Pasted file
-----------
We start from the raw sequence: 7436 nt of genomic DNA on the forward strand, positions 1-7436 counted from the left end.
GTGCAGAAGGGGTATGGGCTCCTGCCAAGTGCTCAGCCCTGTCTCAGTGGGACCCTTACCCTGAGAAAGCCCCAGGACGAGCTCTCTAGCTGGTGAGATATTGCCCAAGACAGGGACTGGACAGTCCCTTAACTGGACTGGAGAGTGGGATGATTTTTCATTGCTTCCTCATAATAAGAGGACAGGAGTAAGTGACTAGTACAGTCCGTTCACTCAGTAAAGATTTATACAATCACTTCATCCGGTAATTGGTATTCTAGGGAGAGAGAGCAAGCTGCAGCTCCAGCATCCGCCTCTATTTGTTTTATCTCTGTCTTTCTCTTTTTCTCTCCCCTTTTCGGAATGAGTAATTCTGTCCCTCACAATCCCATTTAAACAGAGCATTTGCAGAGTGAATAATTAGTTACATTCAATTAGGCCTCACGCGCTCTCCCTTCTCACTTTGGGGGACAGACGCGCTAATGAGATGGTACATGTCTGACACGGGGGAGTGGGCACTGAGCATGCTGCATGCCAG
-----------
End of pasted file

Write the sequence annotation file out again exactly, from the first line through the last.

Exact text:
We start from the raw sequence: 7436 nt of genomic DNA on the forward strand, positions 1-7436 counted from the left end.
GTGCAGAAGGGGTATGGGCTCCTGCCAAGTGCTCAGCCCTGTCTCAGTGGGACCCTTACCCTGAGAAAGCCCCAGGACGAGCTCTCTAGCTGGTGAGATATTGCCCAAGACAGGGACTGGACAGTCCCTTAACTGGACTGGAGAGTGGGATGATTTTTCATTGCTTCCTCATAATAAGAGGACAGGAGTAAGTGACTAGTACAGTCCGTTCACTCAGTAAAGATTTATACAATCACTTCATCCGGTAATTGGTATTCTAGGGAGAGAGAGCAAGCTGCAGCTCCAGCATCCGCCTCTATTTGTTTTATCTCTGTCTTTCTCTTTTTCTCTCCCCTTTTCGGAATGAGTAATTCTGTCCCTCACAATCCCATTTAAACAGAGCATTTGCAGAGTGAATAATTAGTTACATTCAATTAGGCCTCACGCGCTCTCCCTTCTCACTTTGGGGGACAGACGCGCTAATGAGATGGTACATGTCTGACACGGGGGAGTGGGCACTGAGCATGCTGCATGCCAG